Lying in her bed at night, her heart pounding, she wondered if her thoughts were too wild, if goblin genes would overtake her while she slept. She imagined running away on a belching steam train or fording streams on the back of a fat elephant while its leathery trunk swung like a pendulum. In her dreams, Lena rose and fell with the swell of waves, captaining a ship, sea spray salting her hair. When she had these dreams, she knew that goblinishness was taking hold, growing from a seed buried deep inside her. No other girl could have such wild imaginings and, try as she might, she couldn't tame them. And the truth was she didn't try very hard.
Every morning she checked the mirror with dread, expecting a face she didn't know. She wanted to be anybody other than her father's child.
A SHORT AND UNSATISFACTORY LETTER FROM HER FATHER DELIVERED BY HER MOTHER ON THE OCCASION OF HER EIGHTEENTH BIRTHDAY
"Sit down, Lena. I have one last gift for you."
Puzzled, I look at my mother. She had already given me the new Wilkie Collins novel I'd been wanting and a short green velvet jacket. Now I notice her hands trembling, and the telltale flush of her face.
"Best get it over with, Rose," Nana Crane urges from her chair by the fire. "It's past my bedtime, and I want to see what the fool had up his sleeve this time."
"Your father left you a small inheritance and an envelope to be opened on your eighteenth birthday." My mother places two envelopes side by side on the tea table next to the bone-handled letter opener. Poppa's script, sharp and vertical, runs across the front of both envelopes. With my own hands trembling I slit open the larger of the two envelopes.
Inside, there is a paper wrapped around a slim stack of crisp, new bills. Not a fortune, but enough. Enough to finance my plans.
"Well, what will you do with it?" Nana Crane's eyes glitter like a bird's.
"Go to Scree." When I finally say the words aloud, I realize I have opened a box that cannot be closed again. I think of Pandora.
"Oh, my dear!" Mother wails.
And then louder and sharper, Nana Crane's voice: "Of all the foolish nonsense! You will not set foot in that wild place."
"I've been thinking about it for a long time. I have to go." I'm watching Mother's face, knowing my words will hurt and hating myself for them.
"Just like her father. It's her goblin blood calling her home." Nana Crane barks a dry laugh. "What's in the other envelope?"
"I'm not going to open it yet." The envelope is clenched in my hand. "I expect it's a letter." Better to read it in private, without Nana Crane's eyes on me, without Mother's tears. I rewrap the bills in their paper and slip them back into the envelope.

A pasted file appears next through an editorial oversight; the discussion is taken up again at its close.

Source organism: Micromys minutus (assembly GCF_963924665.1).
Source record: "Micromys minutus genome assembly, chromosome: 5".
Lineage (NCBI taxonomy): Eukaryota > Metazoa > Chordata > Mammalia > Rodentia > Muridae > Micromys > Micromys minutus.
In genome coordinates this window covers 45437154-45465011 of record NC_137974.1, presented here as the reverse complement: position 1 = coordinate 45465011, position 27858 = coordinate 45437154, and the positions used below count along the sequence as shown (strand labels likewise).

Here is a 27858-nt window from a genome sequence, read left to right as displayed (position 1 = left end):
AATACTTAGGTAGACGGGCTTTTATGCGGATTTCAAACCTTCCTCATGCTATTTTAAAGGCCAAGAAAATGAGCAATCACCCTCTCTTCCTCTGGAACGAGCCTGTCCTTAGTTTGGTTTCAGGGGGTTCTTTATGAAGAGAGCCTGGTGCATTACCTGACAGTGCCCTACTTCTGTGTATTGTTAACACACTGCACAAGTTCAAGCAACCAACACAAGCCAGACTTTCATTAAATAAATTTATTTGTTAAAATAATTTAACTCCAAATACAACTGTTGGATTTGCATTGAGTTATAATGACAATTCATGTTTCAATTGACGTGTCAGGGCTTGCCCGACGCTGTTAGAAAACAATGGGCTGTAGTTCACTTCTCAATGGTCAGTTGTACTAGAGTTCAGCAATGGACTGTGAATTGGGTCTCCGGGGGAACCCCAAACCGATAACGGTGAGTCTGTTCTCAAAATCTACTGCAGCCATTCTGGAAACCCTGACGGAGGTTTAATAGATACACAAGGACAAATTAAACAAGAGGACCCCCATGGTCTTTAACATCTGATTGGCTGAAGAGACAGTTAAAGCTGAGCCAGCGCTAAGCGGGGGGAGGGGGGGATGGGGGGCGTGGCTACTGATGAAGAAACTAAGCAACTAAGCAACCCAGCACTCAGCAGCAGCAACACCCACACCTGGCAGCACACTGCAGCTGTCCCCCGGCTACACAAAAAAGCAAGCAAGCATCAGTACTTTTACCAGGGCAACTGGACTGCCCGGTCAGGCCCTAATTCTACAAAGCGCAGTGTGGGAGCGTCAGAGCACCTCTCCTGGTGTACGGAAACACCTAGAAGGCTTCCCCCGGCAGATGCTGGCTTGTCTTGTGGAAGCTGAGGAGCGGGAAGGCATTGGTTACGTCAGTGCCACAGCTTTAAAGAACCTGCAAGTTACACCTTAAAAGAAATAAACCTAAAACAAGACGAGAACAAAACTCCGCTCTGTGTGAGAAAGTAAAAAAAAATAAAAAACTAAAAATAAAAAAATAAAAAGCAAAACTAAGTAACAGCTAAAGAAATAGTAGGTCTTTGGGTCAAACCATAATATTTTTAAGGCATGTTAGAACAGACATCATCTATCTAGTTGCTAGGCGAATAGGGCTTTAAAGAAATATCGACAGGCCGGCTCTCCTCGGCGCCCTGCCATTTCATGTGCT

"No good will come of this." And leaning on her cane, Nana Crane makes her way to bed.
A log pops in the fire. I stay seated in the dim parlor with Mother, both envelopes buried now in the pocket of my skirt.
"Scree's the place where they send criminals. They say the forests are filled with hideous things. Why would you want to go to such an uncivilized place?" Her voice quavers.
I count the furrows on her forehead. It's the first time I've disobeyed her openly.
"Because I have to know if Nana Crane is right, if I am part goblin. If there really are such things as Peculiars." Now it's my voice that stumbles. "I can't keep living this way, wondering what I am, what I'll become. Besides, it's the kind of place Poppa might have gone. Maybe I'll find him there."
"I've reassured you over and over again: You're a perfectly normal girl, despite your poor hands and feet." She puts her arms around me to offer comfort the way she did when I was little. For a minute I lean into her warmth. Her voice drops to a whisper. "No matter what Nana Crane says, your father is not a Peculiar. He's from the East, which explains some of his unusual ways ... although it doesn't excuse abandonment."
For the first time I hear the strain of bitterness in my mother's voice, the words stretched tight as a wire. "Don't look for him, Lena. He's not worth the risk."
It's almost dawn before I'm alone in my room. I rip open the envelope.
It appears that I have no talent for ordinary life. I'm hoping you do and that you take after your mother. Things will go easier with you. There are many rumors you will hear told of me. Some of them may be true. I've left you something to help you get by. You'll know what to do with it. Don't let anyone tell you different.
I can't help but notice that he had signed his full name, as if writing to a stranger.
I tuck the envelope of money under my chemise in my dresser. Then I read the short letter once more, trying to decipher a hidden meaning. What was he? Did he know I'd break my mother's heart? Each carefully formed letter was as sharp as the quills of a porcupine, bristling across the page. If I touched them, they would prick, draw blood.
PASSENGER TRAIN FROM THE CITY TO KNOB KNOSTER